County’s pretrial release, home-arrest programs diverting large numbers from jail, but not enough to prevent overcrowding

photo by: Lawrence Journal-World file photo

Douglas County Jail

Pam Weigand says in a way, the county has already expanded the Douglas County jail by bringing it to the residences of those either charged or convicted of crimes.

Weigand, director of the county criminal justice services department, said there were 88 inmates in January released from jail but fitted with electronic monitors that tracked court-ordered movement restrictions. Fifty of those were in the county’s pretrial release program; the other 38 were serving sentences handed down in Douglas County District Court or the county’s three municipal courts through the house-arrest program.

Although the electronic monitors and house arrest program account for the majority of people who are avoiding jail time, there are other county programs that are diverting some inmates from the Douglas County jail. In total there are about 150 charged or convicted individuals who currently are not serving jail time because of the county programs, which includes the behavioral health court program, said Mike Brouwer, director of the re-entry program at the jail. Of that total, on Friday, there were 109 offenders who were out as part of pretrial release programs. Most of the inmates aren’t even required to wear the electronic monitors because they are determined to be a low risk to public safety.

Despite numbers that county officials are proud of, the programs have failed to prevent the jail from regularly exceeding its 186-bed capacity by 40 to 60 inmates.

“It’s scary to think where we would be without those programs in place,” Brouwer said.

To address the jail’s capacity issues, the county has advanced a referendum asking voters to approve a half-cent sales tax that would fund a $44 million expansion of the county jail and an $11 million behavioral health campus.

The jail’s space squeeze also motivated the county to start looking for alternatives to incarceration. The pretrial release program was introduced 10 months ago after a pilot program was rolled out in November 2015. The post-conviction house-arrest program started last summer with the use of electronic monitoring.

Long enough?

The numbers haven’t swayed opponents of the jail expansion. For one, all the programs are still less than a year old. That raises the question of whether the county has given the programs enough time to have their full impact on jail populations.

As previously reported, Johnson County finished a major jail expansion in 2009, bringing its capacity to 1,100 beds. Now, the Johnson County jail routinely has 300 unused beds.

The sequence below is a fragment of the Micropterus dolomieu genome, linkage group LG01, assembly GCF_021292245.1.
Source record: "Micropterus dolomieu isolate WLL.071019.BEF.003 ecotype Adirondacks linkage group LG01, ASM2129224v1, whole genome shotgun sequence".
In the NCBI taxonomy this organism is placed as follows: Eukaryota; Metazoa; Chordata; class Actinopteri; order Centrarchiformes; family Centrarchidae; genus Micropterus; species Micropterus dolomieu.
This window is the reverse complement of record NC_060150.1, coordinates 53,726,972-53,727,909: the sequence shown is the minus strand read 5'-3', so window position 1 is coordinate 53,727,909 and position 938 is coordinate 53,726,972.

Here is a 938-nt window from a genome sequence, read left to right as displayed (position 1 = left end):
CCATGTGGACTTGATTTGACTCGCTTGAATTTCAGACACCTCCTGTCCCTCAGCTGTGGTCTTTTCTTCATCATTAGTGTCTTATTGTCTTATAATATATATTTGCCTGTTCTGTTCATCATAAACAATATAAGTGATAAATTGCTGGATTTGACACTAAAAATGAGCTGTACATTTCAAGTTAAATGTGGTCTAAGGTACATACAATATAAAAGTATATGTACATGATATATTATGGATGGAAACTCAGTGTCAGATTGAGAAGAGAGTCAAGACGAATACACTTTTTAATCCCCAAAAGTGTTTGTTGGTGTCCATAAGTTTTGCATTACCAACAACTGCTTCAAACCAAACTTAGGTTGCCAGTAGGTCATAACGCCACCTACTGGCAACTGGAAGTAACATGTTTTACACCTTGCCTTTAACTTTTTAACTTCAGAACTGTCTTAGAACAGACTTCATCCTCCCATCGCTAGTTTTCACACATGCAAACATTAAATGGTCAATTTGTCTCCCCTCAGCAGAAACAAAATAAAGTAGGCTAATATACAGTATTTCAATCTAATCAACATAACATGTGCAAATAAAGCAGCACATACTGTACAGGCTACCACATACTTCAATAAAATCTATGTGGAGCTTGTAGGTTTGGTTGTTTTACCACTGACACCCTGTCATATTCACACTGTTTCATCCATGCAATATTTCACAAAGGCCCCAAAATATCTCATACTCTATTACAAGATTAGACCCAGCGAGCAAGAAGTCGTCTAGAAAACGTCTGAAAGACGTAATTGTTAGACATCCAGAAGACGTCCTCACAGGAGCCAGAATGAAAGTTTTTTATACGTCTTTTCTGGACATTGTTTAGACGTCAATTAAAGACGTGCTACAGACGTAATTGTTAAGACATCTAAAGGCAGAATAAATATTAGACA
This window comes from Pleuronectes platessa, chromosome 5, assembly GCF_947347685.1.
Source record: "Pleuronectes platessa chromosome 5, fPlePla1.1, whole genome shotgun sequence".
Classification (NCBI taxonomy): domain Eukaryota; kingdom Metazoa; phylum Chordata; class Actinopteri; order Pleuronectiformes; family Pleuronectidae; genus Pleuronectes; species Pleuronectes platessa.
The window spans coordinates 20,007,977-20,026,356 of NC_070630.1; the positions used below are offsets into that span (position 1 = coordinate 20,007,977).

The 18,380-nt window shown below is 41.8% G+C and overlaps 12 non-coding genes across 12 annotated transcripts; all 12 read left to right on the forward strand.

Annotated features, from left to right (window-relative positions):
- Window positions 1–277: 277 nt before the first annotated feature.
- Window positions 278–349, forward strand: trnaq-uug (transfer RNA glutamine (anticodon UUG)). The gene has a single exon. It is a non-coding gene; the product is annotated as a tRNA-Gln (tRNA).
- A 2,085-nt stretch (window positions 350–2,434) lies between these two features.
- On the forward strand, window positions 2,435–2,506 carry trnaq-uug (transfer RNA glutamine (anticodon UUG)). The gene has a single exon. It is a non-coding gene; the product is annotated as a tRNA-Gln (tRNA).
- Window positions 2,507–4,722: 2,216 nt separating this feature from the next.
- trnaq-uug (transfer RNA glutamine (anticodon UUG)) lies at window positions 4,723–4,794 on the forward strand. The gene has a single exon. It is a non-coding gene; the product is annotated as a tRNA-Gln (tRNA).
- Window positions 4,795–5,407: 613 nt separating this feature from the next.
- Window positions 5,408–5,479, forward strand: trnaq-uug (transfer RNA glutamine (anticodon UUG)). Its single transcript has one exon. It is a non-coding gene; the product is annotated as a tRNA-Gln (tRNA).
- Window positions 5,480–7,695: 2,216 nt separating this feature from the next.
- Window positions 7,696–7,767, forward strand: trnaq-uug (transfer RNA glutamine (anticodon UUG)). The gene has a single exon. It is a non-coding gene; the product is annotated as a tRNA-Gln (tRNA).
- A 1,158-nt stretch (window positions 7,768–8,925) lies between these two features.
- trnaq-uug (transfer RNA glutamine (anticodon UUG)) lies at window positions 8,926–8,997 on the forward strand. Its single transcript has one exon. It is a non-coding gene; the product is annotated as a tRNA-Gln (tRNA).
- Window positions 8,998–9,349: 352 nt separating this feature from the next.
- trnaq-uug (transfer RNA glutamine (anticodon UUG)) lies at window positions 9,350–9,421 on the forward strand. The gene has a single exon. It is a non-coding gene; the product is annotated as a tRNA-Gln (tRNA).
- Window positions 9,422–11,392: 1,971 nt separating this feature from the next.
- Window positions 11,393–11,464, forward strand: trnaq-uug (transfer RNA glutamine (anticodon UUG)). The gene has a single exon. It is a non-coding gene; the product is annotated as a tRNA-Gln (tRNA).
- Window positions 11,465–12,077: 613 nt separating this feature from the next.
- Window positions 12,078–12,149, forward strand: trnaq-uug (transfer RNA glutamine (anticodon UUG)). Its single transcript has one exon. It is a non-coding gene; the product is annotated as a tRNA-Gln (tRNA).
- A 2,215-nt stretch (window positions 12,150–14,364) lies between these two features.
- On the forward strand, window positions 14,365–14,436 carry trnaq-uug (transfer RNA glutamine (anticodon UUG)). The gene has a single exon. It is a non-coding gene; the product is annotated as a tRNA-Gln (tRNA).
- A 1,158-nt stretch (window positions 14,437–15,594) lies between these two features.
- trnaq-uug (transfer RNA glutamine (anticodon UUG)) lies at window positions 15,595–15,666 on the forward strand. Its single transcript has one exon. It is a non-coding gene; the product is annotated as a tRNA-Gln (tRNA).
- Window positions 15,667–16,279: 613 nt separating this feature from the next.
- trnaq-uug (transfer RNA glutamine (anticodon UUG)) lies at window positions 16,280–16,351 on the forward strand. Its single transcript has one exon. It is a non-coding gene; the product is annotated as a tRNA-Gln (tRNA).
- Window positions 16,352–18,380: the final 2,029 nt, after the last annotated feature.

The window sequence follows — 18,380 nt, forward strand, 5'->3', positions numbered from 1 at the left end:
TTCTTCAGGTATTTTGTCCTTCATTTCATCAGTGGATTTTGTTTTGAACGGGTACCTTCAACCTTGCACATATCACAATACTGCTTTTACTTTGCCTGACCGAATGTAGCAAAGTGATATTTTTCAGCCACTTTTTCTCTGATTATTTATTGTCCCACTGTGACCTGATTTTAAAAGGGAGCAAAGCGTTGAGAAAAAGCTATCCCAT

There’s agreement that Johnson County’s aggressive diversion programs are the main reason behind the decrease in inmate populations. It is estimated that more than 600 people avoided jail time last year due to the Johnson County programs.

Local leaders acknowledged there may still be room for Douglas County’s pretrial release numbers to grow. But Brouwer said that would involve releasing higher-risk inmates facing felony charges because nearly all misdemeanor inmates are already being released.

“Do I think we could expand the program? Yes, but I don’t know what that number would be,” Weigand said. “It would free a few beds but not that many. It would not be enough to avoid the need to expand the jail.”

Plus, some opponents want more detailed answers about why the county’s jail populations are increasing even after implementing the pretrial release programs.

Ted Mosher, co-president of Justice Matters, a Lawrence faith-based activist group that opposes the jail expansion, said the pretrial release and home-arrest programs were implemented with the expectation the jail would be expanded. He agreed they were sincere efforts at reform but didn’t go far enough. 

The pretrial release and home arrest programs were designed to address only two aspects of the jail’s overcrowding problems, Mosher said. Justice Matters advocates for the hiring of an outside expert or organization to complete a “holistic” review of the county’s criminal justice system, he said. Such a review would study all points of contact in the county criminal justice system from arrests to final disposition of cases. There should be no jail expansion until such a review explored all avenues to decrease the jail’s population, he said.

Cash bond not required

County officials say part of the program’s success can be traced back to a change in thinking about bonds. Fewer people arrested these days are required to post a bond.